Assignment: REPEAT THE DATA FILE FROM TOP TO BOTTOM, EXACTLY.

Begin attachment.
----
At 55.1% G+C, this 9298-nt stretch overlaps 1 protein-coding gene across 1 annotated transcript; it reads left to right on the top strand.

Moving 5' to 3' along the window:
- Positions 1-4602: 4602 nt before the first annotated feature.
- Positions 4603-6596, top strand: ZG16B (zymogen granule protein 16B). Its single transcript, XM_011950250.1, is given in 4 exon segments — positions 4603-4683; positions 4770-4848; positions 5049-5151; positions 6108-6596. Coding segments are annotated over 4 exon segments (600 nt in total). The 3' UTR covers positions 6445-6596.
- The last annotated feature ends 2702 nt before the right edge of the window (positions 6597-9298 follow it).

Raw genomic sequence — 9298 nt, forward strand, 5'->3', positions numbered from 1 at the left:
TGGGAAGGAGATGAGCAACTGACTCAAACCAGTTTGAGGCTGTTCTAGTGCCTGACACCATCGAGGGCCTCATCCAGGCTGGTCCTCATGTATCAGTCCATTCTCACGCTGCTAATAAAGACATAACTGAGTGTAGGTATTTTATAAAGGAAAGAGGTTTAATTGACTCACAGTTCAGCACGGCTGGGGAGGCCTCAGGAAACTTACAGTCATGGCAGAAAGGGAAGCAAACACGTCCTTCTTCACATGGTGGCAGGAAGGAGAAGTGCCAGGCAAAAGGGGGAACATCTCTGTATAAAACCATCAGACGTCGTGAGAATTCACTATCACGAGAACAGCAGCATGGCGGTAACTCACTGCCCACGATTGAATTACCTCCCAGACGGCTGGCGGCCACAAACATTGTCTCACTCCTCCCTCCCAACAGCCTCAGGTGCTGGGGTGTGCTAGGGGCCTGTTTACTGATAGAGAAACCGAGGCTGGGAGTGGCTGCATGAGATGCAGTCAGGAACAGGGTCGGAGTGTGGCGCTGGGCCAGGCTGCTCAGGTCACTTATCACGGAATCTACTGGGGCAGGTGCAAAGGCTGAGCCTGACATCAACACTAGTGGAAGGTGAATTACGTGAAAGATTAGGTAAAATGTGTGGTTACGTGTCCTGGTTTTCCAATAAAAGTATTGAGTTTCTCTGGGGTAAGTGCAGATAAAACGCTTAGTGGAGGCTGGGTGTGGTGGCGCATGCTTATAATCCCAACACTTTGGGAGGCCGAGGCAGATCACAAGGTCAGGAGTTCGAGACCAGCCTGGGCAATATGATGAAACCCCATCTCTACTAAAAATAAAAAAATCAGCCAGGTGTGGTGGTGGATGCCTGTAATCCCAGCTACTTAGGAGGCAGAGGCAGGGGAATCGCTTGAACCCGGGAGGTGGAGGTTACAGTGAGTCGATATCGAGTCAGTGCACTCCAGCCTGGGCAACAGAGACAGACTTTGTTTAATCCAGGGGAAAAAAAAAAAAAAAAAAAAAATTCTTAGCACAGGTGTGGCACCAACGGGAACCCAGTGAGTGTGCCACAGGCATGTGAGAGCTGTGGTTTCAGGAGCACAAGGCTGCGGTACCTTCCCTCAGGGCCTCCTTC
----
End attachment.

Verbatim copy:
At 55.1% G+C, this 9298-nt stretch overlaps 1 protein-coding gene across 1 annotated transcript; it reads left to right on the top strand.

Moving 5' to 3' along the window:
- Positions 1-4602: 4602 nt before the first annotated feature.
- Positions 4603-6596, top strand: ZG16B (zymogen granule protein 16B). Its single transcript, XM_011950250.1, is given in 4 exon segments — positions 4603-4683; positions 4770-4848; positions 5049-5151; positions 6108-6596. Coding segments are annotated over 4 exon segments (600 nt in total). The 3' UTR covers positions 6445-6596.
- The last annotated feature ends 2702 nt before the right edge of the window (positions 6597-9298 follow it).

Raw genomic sequence — 9298 nt, forward strand, 5'->3', positions numbered from 1 at the left:
TGGGAAGGAGATGAGCAACTGACTCAAACCAGTTTGAGGCTGTTCTAGTGCCTGACACCATCGAGGGCCTCATCCAGGCTGGTCCTCATGTATCAGTCCATTCTCACGCTGCTAATAAAGACATAACTGAGTGTAGGTATTTTATAAAGGAAAGAGGTTTAATTGACTCACAGTTCAGCACGGCTGGGGAGGCCTCAGGAAACTTACAGTCATGGCAGAAAGGGAAGCAAACACGTCCTTCTTCACATGGTGGCAGGAAGGAGAAGTGCCAGGCAAAAGGGGGAACATCTCTGTATAAAACCATCAGACGTCGTGAGAATTCACTATCACGAGAACAGCAGCATGGCGGTAACTCACTGCCCACGATTGAATTACCTCCCAGACGGCTGGCGGCCACAAACATTGTCTCACTCCTCCCTCCCAACAGCCTCAGGTGCTGGGGTGTGCTAGGGGCCTGTTTACTGATAGAGAAACCGAGGCTGGGAGTGGCTGCATGAGATGCAGTCAGGAACAGGGTCGGAGTGTGGCGCTGGGCCAGGCTGCTCAGGTCACTTATCACGGAATCTACTGGGGCAGGTGCAAAGGCTGAGCCTGACATCAACACTAGTGGAAGGTGAATTACGTGAAAGATTAGGTAAAATGTGTGGTTACGTGTCCTGGTTTTCCAATAAAAGTATTGAGTTTCTCTGGGGTAAGTGCAGATAAAACGCTTAGTGGAGGCTGGGTGTGGTGGCGCATGCTTATAATCCCAACACTTTGGGAGGCCGAGGCAGATCACAAGGTCAGGAGTTCGAGACCAGCCTGGGCAATATGATGAAACCCCATCTCTACTAAAAATAAAAAAATCAGCCAGGTGTGGTGGTGGATGCCTGTAATCCCAGCTACTTAGGAGGCAGAGGCAGGGGAATCGCTTGAACCCGGGAGGTGGAGGTTACAGTGAGTCGATATCGAGTCAGTGCACTCCAGCCTGGGCAACAGAGACAGACTTTGTTTAATCCAGGGGAAAAAAAAAAAAAAAAAAAAAATTCTTAGCACAGGTGTGGCACCAACGGGAACCCAGTGAGTGTGCCACAGGCATGTGAGAGCTGTGGTTTCAGGAGCACAAGGCTGCGGTACCTTCCCTCAGGGCCTCCTTC